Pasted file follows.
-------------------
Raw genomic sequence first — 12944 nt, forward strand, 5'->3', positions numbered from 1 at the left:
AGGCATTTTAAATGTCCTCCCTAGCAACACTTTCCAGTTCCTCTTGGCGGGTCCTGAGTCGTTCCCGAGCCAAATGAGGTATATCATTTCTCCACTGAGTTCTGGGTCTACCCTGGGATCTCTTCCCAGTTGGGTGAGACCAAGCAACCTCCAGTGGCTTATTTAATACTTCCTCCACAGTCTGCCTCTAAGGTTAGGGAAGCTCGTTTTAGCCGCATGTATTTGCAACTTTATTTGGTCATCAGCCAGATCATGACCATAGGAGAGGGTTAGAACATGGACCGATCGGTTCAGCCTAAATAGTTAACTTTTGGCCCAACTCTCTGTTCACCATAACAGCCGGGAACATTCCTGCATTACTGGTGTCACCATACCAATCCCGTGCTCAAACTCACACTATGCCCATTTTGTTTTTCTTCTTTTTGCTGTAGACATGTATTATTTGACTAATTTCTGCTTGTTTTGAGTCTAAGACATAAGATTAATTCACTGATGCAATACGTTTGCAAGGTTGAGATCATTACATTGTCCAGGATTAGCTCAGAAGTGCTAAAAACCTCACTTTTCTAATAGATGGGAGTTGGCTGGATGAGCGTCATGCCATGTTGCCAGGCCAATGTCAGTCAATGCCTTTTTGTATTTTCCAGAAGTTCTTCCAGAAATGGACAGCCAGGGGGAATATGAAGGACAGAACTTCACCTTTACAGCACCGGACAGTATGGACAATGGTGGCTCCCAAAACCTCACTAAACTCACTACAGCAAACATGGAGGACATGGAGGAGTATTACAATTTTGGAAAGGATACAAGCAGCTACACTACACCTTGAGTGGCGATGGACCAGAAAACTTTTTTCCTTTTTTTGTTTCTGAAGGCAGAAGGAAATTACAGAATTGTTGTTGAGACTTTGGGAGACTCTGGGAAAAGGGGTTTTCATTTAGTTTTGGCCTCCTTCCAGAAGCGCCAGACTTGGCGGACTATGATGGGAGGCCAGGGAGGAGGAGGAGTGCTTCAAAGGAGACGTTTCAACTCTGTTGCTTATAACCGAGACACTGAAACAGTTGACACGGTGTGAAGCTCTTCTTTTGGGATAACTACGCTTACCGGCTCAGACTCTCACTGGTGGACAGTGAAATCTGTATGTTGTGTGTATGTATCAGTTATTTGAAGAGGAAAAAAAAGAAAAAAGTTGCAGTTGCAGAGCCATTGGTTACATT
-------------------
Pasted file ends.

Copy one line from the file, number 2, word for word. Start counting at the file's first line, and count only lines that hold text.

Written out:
AGGCATTTTAAATGTCCTCCCTAGCAACACTTTCCAGTTCCTCTTGGCGGGTCCTGAGTCGTTCCCGAGCCAAATGAGGTATATCATTTCTCCACTGAGTTCTGGGTCTACCCTGGGATCTCTTCCCAGTTGGGTGAGACCAAGCAACCTCCAGTGGCTTATTTAATACTTCCTCCACAGTCTGCCTCTAAGGTTAGGGAAGCTCGTTTTAGCCGCATGTATTTGCAACTTTATTTGGTCATCAGCCAGATCATGACCATAGGAGAGGGTTAGAACATGGACCGATCGGTTCAGCCTAAATAGTTAACTTTTGGCCCAACTCTCTGTTCACCATAACAGCCGGGAACATTCCTGCATTACTGGTGTCACCATACCAATCCCGTGCTCAAACTCACACTATGCCCATTTTGTTTTTCTTCTTTTTGCTGTAGACATGTATTATTTGACTAATTTCTGCTTGTTTTGAGTCTAAGACATAAGATTAATTCACTGATGCAATACGTTTGCAAGGTTGAGATCATTACATTGTCCAGGATTAGCTCAGAAGTGCTAAAAACCTCACTTTTCTAATAGATGGGAGTTGGCTGGATGAGCGTCATGCCATGTTGCCAGGCCAATGTCAGTCAATGCCTTTTTGTATTTTCCAGAAGTTCTTCCAGAAATGGACAGCCAGGGGGAATATGAAGGACAGAACTTCACCTTTACAGCACCGGACAGTATGGACAATGGTGGCTCCCAAAACCTCACTAAACTCACTACAGCAAACATGGAGGACATGGAGGAGTATTACAATTTTGGAAAGGATACAAGCAGCTACACTACACCTTGAGTGGCGATGGACCAGAAAACTTTTTTCCTTTTTTTGTTTCTGAAGGCAGAAGGAAATTACAGAATTGTTGTTGAGACTTTGGGAGACTCTGGGAAAAGGGGTTTTCATTTAGTTTTGGCCTCCTTCCAGAAGCGCCAGACTTGGCGGACTATGATGGGAGGCCAGGGAGGAGGAGGAGTGCTTCAAAGGAGACGTTTCAACTCTGTTGCTTATAACCGAGACACTGAAACAGTTGACACGGTGTGAAGCTCTTCTTTTGGGATAACTACGCTTACCGGCTCAGACTCTCACTGGTGGACAGTGAAATCTGTATGTTGTGTGTATGTATCAGTTATTTGAAGAGGAAAAAAAAGAAAAAAGTTGCAGTTGCAGAGCCATTGGTTACATT